Predators have the potential to shape entire landscapes via their effects on prey and cascading effects on other species, including the prey’s resources. For instance, when wolves disappeared from Yellowstone, populations of browsing ungulates (elk, deer) were released from predation and decimated vegetation in the park, resulting in vast changes in the ecology and landscape of the area. Ecologists now realized that these far reaching impacts occur not only when predators eat prey, but also when predators scare prey. In her recent publication, MSC postdoctoral researcher Catherine Matassa of the Trussell Lab delves into this “ecology of fear”, investigating how prey hunger level might change their response to predation risk, with consequences for how energy moves up food chains.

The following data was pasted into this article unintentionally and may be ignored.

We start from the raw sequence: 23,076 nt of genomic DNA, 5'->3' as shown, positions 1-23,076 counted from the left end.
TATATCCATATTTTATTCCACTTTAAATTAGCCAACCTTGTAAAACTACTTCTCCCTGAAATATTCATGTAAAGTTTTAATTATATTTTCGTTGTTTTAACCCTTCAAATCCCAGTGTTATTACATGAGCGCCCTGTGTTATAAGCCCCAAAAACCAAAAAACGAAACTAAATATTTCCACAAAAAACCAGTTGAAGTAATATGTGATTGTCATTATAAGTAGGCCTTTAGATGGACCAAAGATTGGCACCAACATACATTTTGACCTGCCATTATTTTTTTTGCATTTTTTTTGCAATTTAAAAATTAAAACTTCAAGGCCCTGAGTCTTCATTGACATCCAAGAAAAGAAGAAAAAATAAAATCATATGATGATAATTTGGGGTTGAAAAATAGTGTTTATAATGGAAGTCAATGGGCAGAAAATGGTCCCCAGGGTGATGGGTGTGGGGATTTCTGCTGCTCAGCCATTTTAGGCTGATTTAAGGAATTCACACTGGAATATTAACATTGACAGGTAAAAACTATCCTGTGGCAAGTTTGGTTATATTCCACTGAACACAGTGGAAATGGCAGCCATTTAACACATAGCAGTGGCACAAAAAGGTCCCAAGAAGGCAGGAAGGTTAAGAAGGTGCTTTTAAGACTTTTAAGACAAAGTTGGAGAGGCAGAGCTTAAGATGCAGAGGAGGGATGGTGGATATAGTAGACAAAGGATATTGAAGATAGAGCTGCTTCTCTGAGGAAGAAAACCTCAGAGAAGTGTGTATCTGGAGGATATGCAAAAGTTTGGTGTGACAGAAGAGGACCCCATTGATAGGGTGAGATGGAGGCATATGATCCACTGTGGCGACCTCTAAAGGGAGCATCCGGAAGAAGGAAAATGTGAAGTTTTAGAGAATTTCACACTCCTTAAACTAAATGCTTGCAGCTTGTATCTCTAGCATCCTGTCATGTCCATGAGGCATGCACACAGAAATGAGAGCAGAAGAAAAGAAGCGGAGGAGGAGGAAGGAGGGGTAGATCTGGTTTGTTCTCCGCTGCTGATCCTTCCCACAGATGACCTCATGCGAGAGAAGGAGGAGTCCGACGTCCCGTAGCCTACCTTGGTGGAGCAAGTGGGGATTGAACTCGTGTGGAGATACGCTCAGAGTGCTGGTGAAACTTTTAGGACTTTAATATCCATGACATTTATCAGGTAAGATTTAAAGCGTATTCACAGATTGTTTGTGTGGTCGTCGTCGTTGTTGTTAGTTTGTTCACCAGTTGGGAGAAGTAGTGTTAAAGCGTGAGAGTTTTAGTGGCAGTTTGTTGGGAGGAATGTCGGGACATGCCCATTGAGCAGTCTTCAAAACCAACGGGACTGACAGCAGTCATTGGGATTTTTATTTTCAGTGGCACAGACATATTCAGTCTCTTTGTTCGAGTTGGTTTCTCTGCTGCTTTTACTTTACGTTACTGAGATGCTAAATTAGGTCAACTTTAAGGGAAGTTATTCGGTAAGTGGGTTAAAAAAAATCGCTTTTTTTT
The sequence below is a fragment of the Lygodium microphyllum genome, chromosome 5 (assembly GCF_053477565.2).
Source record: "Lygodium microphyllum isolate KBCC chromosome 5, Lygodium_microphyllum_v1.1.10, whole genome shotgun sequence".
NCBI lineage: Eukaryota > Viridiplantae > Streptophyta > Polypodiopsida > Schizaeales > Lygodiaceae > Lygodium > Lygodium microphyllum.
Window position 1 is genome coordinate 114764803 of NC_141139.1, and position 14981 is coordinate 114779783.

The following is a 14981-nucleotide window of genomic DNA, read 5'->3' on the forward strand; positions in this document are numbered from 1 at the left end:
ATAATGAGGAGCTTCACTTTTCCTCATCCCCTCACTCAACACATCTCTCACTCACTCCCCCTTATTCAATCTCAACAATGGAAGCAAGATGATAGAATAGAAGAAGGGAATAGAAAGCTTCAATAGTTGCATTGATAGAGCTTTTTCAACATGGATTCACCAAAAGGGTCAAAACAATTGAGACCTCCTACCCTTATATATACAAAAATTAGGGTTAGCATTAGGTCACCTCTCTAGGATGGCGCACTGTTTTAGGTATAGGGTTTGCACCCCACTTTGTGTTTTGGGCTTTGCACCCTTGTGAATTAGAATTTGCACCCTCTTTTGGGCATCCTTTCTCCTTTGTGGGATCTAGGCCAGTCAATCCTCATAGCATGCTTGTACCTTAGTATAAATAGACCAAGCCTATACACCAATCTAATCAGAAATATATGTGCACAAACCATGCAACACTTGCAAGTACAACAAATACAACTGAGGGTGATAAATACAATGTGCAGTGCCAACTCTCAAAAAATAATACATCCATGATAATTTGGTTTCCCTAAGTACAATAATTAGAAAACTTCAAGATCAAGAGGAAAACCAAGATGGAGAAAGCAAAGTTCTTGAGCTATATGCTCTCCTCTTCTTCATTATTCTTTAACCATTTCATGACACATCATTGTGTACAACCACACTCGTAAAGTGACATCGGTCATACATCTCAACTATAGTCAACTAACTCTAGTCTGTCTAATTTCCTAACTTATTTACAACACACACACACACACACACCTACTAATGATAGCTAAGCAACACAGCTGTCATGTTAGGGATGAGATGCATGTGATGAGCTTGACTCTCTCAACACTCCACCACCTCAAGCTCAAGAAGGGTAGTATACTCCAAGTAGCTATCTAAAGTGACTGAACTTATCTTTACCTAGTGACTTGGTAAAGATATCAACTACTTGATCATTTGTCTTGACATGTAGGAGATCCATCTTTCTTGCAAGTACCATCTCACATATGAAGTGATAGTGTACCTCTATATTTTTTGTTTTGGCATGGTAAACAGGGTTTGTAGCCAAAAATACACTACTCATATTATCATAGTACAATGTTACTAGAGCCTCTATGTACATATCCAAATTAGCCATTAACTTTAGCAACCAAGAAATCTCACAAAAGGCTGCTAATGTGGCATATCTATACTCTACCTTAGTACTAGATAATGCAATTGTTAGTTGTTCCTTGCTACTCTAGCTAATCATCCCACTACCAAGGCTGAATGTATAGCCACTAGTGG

In this study, appearing in Proceedings of the Royal Society B, Matassa used a rocky intertidal food chain to examine how starved and fed prey respond to different temporal patterns of predation risk. Results indicate that chemical cues signaling predation risk from an invasive predatory crab cause a reduction the feeding rates and energetic efficiency of prey dogwhelks, resulting in a cost of reduced growth. Predators come and go, but when present for long periods of time, starved prey cannot pay this cost, weakening the effects of fear. On the other hand, risk effects are amplified when prey can burn energy reserves instead of foraging, producing what Matassa calls “trophic heat.” The relative amount of energy lost as ‘trophic heat’ increases with the duration of risky periods and depends on the ability of prey to build up reserves during safe periods, which should be easier in more productive systems. Since predation risk is variable in nature, these results help to explain why some systems have relatively short food chains despite abundant basal resources, bettering our understanding of how predator-prey interactions shape ecological communities.